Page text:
Monitoring the effects of arsenic and chromium accumulation in Chinese brake fern (Pteris vittata)
Abstract:The objectives of this study were (i) to investigate the feasibility of using spectral reflectance for monitoring As and Cr accumulation in Chinese brake fern (Pteris vitatta), and (ii) to search for spectral indices sensitive to structural changes caused by metal accumulation during the process of phytoremediation. Potted Chinese brake fern plants were exposed to As (100 and 300 ppm) and Cr (300 and 600 ppm) treatments for 22 days. The plants were then harvested and analysed for metal accumulation. Diffuse reflectance spectra (350-2500 nm) of the plant canopies were collected regularly throughout the metal treatment period using a portable spectroradiometer. Leaf reflectance is governed by leaf surface properties, internal structure, and foliar pigments and biochemical components. Leaf samples were collected and analysed for structural changes through microscopic observations. Our microscopic studies on changes of leaf structure provide insight into the physical changes that are remotely detected as changes in reflectance, and may permit extrapolation of these results to other plant species. Cr accumulation resulted in a decrease in biomass, relative water content (RWC), and changes in the internal structure of the leaf. The structural and spectral results show significant changes in Cr-treated plants while the changes were minimal in As-treated plants compared to untreated plants. Our spectral analysis revealed that a unique ratio index R 1110/R 810 can be used to monitor structural changes in plants due to accumulation of Cr. This index distinguished Cr-treated plants from untreated and As-treated plants. The Normalized Difference Vegetative Index (NDVI) distinguished stressed plants, but NDVI cannot distinguish Cr-stressed plants from As-stressed plants. Our results show that brake fern can accumulate significant amounts of Cr in shoots (2108 mg kg-1 dry weight), but it is not a hyperaccumulator for Cr because much higher Cr accumulation was found in roots (7686 mg kg-1 dry weight). This study suggests that the infrared reflectance spectrum (800-1300 nm) of plant canopy may provide a non-intrusive monitoring method to access the physiological status of plants grown in heavy metal-contaminated soil.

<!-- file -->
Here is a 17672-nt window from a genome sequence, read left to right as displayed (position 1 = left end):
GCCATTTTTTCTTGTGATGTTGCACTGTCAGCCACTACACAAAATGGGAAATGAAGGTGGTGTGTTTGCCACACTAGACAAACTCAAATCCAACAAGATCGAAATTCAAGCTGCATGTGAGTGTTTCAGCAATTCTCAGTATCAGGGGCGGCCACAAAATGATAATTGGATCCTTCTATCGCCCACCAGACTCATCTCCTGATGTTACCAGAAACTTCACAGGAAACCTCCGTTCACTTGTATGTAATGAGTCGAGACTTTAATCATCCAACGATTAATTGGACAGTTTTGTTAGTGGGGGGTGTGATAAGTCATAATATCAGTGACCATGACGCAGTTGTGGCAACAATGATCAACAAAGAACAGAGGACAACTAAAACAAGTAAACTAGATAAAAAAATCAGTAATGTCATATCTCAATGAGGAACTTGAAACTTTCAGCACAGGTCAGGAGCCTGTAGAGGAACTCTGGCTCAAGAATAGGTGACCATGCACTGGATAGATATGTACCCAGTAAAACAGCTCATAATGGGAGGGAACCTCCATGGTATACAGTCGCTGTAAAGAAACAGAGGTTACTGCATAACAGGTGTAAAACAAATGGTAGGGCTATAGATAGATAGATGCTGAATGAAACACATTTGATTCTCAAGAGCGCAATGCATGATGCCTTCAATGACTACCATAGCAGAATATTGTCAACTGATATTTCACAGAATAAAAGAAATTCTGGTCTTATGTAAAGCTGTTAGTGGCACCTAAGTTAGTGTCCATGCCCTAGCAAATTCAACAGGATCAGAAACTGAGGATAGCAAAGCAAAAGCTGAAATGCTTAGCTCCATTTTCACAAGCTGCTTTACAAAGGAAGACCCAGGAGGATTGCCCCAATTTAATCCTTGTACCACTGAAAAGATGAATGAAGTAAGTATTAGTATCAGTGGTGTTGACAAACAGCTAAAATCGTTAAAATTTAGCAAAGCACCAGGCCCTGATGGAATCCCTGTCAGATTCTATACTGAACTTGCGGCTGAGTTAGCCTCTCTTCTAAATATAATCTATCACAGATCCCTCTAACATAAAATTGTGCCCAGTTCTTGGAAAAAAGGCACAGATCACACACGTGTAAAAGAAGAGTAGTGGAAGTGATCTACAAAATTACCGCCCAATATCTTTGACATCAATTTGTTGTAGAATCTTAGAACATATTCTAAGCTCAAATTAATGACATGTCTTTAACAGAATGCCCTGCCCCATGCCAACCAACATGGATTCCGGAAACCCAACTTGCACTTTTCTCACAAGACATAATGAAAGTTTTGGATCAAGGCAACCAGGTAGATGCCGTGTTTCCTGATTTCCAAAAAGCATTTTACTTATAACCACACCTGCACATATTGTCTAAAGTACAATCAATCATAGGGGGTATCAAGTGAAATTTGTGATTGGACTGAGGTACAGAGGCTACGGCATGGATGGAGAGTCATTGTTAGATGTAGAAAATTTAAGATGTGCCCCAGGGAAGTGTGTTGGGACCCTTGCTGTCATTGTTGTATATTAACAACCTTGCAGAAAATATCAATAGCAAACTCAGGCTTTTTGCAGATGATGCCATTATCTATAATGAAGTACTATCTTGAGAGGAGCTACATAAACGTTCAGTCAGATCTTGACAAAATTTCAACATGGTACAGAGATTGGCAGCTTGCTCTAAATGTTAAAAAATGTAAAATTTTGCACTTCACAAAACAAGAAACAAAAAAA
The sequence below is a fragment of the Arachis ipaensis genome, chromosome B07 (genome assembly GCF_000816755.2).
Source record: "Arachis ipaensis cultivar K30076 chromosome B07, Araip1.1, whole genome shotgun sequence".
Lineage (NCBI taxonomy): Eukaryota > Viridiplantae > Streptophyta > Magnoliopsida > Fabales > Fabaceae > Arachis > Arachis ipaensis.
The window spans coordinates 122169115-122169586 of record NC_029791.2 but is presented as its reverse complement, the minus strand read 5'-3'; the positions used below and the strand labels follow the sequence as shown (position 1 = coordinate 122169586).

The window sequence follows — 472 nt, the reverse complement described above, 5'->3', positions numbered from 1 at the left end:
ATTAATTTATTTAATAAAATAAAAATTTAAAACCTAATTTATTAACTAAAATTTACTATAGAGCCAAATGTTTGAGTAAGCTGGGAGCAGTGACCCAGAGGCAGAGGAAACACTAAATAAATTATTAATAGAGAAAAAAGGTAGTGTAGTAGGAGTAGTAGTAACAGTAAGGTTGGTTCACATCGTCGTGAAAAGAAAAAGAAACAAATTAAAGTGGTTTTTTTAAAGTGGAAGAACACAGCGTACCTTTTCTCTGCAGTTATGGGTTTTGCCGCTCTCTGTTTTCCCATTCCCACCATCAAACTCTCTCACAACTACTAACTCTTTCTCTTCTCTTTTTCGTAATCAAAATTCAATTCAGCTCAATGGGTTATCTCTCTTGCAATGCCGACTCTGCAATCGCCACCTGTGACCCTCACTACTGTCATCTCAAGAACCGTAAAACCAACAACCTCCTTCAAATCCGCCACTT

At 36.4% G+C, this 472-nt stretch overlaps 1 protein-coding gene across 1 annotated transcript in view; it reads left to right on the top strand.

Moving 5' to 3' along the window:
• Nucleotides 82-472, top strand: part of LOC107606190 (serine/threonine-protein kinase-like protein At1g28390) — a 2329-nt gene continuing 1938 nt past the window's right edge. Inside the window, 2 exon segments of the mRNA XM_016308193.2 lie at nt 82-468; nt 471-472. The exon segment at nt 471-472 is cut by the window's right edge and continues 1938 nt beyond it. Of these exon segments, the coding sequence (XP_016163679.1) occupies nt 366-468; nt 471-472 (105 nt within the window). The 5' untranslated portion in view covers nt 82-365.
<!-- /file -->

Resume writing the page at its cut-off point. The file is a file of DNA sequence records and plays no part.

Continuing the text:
Document Type: Research Article
Affiliations: 1: Department of Geology, Bowling Green State University, Bowling Green, OH 43403, USA 2: Diagnostic Instrumentation & Analysis Laboratory (DIAL), Mississippi State University, Mississippi State, MS 39762, USA 3: Department of Physics and Astronomy, Mississippi State University, Mississippi State, MS 39762, USA 4: Diagnostic Instrumentation & Analysis Laboratory (DIAL), Mississippi State University, Mississippi State, MS 39762, USA,Department of Forest Products, Mississippi State University, Mississippi State, MS 39762, USA
Publication date: January 1, 2007